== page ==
A Contagious Faith in Your Heart
There are a lot of words you could use to describe me, whether it be for the different roles in my life, like pastor, father, husband or to describe different attributes of my character, friendly, handsome, obnoxious. One word that those who know me best and longest, say my parents, might use is delusional.
The first time I realized I might be a bit delusional was in college. I had a good friend who was a scholarship athlete on the softball team at UVA, a division one program. Four-year starter. And from time to time she and I would banter back and forth because I believed, I was convinced, that I could beat her at home run derby. I believed that if we went out to a local little league field that given the same number of pitches I could hit more home runs than she could. And let me tell you, this went on for years. Until one day towards the end of our senior year we finally took a bucket of baseballs out to a little league field. When she had hit her eighty-third home run compared to my four I was finally ready to admit defeat.
Now that I’ve become a parent I’m able to see and admit even more ways that I have been delusional in my life. For instance, growing up, I thought I was the smartest person in my house. I thought I was incredibly clever and was running the show and was able to get away with a ton of stuff that my parents had no clue about. Then I had a child. And as I see Patrick walk around the house, all of two years old thinking he’s the smartest person in the house, well its shed a whole new light on the delusion of my teenage years. Parents, can I get an amen?
You know, sometimes I think I’m the smartest person in my house now. I’ll admit it. Any husbands want to be brave enough to give me an amen? And let me be perfectly clear, that too is a delusion. Any wives want to give me an amen on that?
Here’s the craziest part, had my friend and I never played home run derby, I would have gone to my grave forever convinced that I could beat her. Me, who had a great run in little league back in the day. Had I never had a child I would still be convinced that teenage me was much smarter and cleverer than my parents. I could never have come to these conclusions on my own, but needed to have my world changed and transformed to really understand the truth.
Now all of this is somewhat silly, but I want to make a larger point. Last week we celebrated Easter Sunday, the resurrection of Jesus Christ. And we talked about the world altering, life changing implications that has for us. We talked about how the disciples woke up believing they lived in a certain world with certain rules but were shocked, surprised, and transformed when they discovered they lived in a different world. Jesus failed? Delusion. Death reigns supreme? Delusion. Evil and sin have the final word? Delusion. Instead the truth is Jesus has won the victory. The God of life reigns supreme. And love, faith, and hope have the final word. And we talked about how because of this experience, because of this Easter experience the disciples were transformed and lived completely different lives. They became new people, Easter people.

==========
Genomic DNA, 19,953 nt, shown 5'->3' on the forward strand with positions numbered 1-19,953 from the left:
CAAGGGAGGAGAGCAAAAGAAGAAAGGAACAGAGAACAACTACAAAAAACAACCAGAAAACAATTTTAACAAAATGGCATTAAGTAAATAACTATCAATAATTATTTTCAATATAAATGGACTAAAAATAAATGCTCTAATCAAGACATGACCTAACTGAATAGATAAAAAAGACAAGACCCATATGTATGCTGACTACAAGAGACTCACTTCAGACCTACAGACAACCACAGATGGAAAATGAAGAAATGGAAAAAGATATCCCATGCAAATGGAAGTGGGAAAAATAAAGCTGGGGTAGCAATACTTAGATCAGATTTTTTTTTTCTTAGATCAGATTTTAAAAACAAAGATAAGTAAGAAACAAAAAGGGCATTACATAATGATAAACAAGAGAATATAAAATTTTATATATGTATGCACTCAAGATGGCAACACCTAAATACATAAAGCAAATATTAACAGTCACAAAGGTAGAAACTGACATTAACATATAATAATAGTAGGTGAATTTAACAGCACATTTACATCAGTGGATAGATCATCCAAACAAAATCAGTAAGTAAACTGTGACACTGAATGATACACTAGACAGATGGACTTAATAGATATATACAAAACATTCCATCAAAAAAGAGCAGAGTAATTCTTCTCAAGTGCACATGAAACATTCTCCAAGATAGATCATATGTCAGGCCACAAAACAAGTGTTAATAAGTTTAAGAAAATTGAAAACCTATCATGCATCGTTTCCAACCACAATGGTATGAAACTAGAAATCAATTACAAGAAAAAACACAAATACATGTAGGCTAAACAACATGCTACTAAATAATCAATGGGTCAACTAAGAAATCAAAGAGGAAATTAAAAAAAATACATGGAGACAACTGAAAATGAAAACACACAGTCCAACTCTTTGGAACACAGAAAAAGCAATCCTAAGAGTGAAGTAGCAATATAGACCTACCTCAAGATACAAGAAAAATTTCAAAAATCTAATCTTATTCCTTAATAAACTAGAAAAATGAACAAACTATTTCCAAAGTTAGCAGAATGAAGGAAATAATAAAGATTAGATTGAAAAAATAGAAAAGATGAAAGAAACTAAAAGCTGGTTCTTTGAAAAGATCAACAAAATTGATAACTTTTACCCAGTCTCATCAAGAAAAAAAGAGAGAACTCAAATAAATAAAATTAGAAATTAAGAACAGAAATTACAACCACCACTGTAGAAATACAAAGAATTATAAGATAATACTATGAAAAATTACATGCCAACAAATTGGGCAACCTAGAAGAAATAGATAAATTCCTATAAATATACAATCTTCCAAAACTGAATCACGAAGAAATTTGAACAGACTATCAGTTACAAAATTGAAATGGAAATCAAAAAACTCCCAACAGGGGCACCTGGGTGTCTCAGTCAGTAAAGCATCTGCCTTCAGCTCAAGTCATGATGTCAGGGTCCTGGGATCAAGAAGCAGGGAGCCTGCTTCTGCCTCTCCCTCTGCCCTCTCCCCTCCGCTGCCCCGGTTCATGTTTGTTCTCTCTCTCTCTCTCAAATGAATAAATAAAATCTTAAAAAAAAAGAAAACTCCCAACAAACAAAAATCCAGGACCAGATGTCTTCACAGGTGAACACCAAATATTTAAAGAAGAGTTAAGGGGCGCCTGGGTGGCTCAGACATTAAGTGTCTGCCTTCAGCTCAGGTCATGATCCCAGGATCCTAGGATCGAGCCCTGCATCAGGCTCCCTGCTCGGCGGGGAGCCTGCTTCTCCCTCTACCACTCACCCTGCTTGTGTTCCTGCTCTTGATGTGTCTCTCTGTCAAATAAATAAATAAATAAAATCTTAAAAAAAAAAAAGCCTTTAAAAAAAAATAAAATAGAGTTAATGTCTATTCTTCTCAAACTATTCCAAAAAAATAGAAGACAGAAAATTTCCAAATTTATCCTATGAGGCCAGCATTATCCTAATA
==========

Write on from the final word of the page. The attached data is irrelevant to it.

Now that is a lot of preamble to finally get to the point, but here is it: if you are here today, the Sunday after Easter, it is because you, too, have had that Easter experience. You have had an experience with the risen Christ, the living God and have come to realize that the world you thought you lived in was not the world that is. But today we need to go a step further.
You see it’s not enough to have an experience. It’s not enough to acknowledge that we live in a different world, a different universe. It’s not enough to come to church the Sunday after Easter. It’s not enough to have faith. You have to have a contagious faith. Which is what the next six weeks is going to be about.
You see, the disciples, having had their experience with the risen Christ, were transformed. And they became the type of people that had the type of faith that others followed and emulated. They spread the Gospel to the ends of the earth, started the church, and brought hundreds, thousands, millions to Christ. And that is precisely the type of faith that we, Christ’s followers today, are called to have.
But what does it mean to have a contagious faith? So glad you asked! To answer that, I want to look at two stories in the Gospels. The first is from very early in Jesus’ ministry found in the second chapter of Mark’s gospel:
Mark 2: 1-12
There are three things in this story that I don’t want us to miss. The first is that it occurs at the beginning of Mark’s gospel, but it’s not the first healing miracle in Mark’s gospel. Instead it is the end of a series of healing stories. The first healing story occurs when Jesus is teaching in the synagogue. A man with an unclean spirit comes to him while he’s teaching and Jesus casts out the demon. Then there are countless other healings. And then this story. This is the last one Mark tells for a while and I believe it’s the one he wants to leave hanging in your mind. And that’s for a reason, the reason being the second thing I don’t want us to miss.
I don’t want us to miss the connection between faith, spiritual transformation, and physical transformation. If the first one and a half chapters of Mark are a healing sandwich, the first healing miracle occurs when Jesus is teaching with authority and in the last one Jesus forgives the man’s sins before physically healing his ailment. The third thing I don’t want us to miss that serves as a bit of foreshadowing to the end of this sermon is that Jesus forgives the man’s sins after seeing the faith of his friends. I’ll leave that hanging in the air as a teaser. Now I want us to turn to Luke’s gospel for our second story.
Luke 19: 1-10
Now I know I have said this before, but in ancient times tax collectors were assessed an amount that they needed to pay on up the chain. However, that amount did not cover their salary. But they were allowed to charge their constituents whatever they wanted to charge. So when we hear about this tax collector named Zacchaeus who was very wealthy, what Luke is saying was that he was cheating his constituents. One thing this tells us about Zacchaeus is that he valued money and wealth over relationships with the people in his community.